Deutsche Bank’s analysts said: “Last week Aston Martin published Q2 results in line with expectations overall and even better than expected on FCF”
Aston Martin Lagonda PLC () drove higher on Tuesday as raised its target price for the luxury carmaker following recent results.
The German bank raised its target for the FTSE 250-listed stock to 45p from 35p but maintained a ‘hold’ rating with the shares currently trading at 58.65p, up 1.9% on Monday’s closing price.
In a note to clients, Deutsche Bank’s analysts said: “Last week Aston Martin published Q2 results in line with expectations overall and even better than expected on FCF.”
“However,” they added, “the destocking has weighed on results longer than expected and Aston Martin has still 1.2k units to clear before reaching their target sports car inventory level of 800-850 units.”
“This will likely drag into H1-21 and hence incentives will likely lower ASPs until inventories are at target; recouping pricing power will take time and facelifts/new models,” the analysts concluded.
On July 29, Aston Martin said its revenues dropped by more than two-thirds in the half-year to June due to the coronavirus (COVID-19) pandemic and remedial actions by the luxury carmaker’s new management team.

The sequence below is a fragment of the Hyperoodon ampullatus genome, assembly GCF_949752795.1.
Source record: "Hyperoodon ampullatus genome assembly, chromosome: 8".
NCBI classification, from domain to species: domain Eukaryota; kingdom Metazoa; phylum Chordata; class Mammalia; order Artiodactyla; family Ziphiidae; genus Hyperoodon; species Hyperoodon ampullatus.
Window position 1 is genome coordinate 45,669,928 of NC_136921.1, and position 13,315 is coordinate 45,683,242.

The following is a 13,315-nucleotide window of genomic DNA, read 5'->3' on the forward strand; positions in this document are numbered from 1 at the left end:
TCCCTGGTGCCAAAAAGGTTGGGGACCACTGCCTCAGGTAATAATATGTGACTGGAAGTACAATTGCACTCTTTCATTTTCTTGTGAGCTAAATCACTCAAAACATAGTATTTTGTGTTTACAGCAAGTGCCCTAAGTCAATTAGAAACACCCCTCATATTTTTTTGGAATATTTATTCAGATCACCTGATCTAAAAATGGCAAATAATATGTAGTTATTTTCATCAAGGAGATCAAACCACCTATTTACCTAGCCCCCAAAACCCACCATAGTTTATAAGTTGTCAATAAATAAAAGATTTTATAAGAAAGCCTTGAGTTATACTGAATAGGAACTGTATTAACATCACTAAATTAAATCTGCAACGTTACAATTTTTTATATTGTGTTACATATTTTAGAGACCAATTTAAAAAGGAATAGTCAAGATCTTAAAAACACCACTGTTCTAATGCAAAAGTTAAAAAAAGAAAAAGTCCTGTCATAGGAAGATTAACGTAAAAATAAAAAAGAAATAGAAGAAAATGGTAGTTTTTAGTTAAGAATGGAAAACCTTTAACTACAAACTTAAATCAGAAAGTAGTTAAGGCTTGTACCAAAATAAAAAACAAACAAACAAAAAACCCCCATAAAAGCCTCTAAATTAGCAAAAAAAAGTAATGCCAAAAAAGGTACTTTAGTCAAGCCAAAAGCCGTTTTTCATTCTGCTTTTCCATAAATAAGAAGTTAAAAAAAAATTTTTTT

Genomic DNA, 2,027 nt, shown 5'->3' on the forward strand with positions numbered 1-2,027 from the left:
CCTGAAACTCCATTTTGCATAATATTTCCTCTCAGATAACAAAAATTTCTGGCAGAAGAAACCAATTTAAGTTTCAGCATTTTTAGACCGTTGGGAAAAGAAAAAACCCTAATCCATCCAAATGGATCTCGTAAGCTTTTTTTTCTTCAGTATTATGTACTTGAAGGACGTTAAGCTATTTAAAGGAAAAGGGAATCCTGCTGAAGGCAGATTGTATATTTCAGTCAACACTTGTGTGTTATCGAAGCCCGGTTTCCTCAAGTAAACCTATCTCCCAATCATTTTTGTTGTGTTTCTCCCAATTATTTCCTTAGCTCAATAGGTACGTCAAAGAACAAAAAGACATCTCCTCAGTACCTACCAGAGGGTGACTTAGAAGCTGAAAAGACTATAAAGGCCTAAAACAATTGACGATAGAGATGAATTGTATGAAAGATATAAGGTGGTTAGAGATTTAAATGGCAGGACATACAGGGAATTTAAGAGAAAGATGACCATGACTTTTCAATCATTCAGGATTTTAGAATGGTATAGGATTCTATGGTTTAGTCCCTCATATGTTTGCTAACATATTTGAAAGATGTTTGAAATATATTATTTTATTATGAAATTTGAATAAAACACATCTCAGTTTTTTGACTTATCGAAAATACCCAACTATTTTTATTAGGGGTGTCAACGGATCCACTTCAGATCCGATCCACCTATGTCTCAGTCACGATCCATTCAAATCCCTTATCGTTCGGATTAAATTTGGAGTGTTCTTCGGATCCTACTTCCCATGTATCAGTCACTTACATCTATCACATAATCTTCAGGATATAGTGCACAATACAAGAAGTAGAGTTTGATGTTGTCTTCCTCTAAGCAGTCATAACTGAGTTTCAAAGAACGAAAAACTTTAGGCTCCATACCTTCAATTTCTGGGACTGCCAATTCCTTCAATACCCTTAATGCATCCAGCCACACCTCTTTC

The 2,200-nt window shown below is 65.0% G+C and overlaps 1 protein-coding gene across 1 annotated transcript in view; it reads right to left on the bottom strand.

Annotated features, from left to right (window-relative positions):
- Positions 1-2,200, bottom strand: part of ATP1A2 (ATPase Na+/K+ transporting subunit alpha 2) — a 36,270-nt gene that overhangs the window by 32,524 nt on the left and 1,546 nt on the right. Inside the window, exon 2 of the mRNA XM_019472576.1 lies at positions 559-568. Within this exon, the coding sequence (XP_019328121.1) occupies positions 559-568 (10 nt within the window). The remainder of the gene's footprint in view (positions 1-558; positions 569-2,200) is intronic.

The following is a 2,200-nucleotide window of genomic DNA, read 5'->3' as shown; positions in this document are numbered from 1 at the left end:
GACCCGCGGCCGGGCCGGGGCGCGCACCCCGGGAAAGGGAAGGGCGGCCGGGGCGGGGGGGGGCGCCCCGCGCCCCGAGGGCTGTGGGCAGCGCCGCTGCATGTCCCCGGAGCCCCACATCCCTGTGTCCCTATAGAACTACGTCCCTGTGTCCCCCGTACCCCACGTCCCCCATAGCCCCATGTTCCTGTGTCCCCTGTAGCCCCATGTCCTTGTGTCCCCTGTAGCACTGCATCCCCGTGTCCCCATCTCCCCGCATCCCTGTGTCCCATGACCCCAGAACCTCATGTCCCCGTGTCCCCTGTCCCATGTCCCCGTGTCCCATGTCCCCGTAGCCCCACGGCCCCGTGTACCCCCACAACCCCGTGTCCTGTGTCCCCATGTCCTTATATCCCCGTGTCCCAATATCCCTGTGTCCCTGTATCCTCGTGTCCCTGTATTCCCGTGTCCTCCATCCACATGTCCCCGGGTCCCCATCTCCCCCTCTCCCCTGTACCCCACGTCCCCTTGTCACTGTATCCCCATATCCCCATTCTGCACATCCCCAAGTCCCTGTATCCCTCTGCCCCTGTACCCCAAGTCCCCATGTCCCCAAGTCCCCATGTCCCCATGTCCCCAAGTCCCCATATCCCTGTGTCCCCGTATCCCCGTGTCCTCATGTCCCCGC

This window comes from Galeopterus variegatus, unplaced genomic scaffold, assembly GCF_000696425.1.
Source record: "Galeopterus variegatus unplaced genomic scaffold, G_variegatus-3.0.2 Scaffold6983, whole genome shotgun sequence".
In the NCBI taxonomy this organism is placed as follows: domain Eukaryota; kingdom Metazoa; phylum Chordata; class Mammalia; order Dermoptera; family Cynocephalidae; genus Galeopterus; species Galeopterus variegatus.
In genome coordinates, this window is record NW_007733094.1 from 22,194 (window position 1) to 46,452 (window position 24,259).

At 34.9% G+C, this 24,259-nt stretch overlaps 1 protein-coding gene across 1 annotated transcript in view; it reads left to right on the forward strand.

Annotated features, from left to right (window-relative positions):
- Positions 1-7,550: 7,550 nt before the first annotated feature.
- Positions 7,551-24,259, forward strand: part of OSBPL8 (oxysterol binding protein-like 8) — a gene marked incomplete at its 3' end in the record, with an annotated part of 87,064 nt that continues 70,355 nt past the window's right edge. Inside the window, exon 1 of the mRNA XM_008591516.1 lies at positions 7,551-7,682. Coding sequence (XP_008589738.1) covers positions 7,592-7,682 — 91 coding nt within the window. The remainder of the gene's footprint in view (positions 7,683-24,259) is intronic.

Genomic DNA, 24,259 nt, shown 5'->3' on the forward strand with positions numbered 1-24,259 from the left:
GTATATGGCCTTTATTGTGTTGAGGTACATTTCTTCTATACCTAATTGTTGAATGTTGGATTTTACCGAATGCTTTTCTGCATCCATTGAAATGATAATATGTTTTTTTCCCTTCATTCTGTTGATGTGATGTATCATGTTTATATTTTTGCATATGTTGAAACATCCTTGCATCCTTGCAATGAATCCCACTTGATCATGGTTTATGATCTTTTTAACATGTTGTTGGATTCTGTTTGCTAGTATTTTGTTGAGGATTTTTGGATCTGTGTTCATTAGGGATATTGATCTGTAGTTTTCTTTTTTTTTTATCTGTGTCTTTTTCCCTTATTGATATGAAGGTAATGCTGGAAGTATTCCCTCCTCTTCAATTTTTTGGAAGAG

Canadian billionaire Lawrence Stroll led a refinancing of the group and took over as executive chairman in April with Tobias Moers, formerly with Mercedes, now chief executive.
Aston Martin said the number of cars sold in the half-year fell to 1,770 from 2,996, with average prices also lower as the company moved to clear excess stock held by dealers to restore the brand’s exclusivity.
Second-quarter sales were down 48% compared to 34% in the first three months as the full impact of COVID-19 was felt, though Aston Martin said early signs from China, where all dealerships were re-opened in June, were encouraging with retail sales up 11% year-on-year in the month.
First-half revenues were £146m, down 68% year-on-year, while the company posted an interim loss of £227mln after operating losses of £159mln.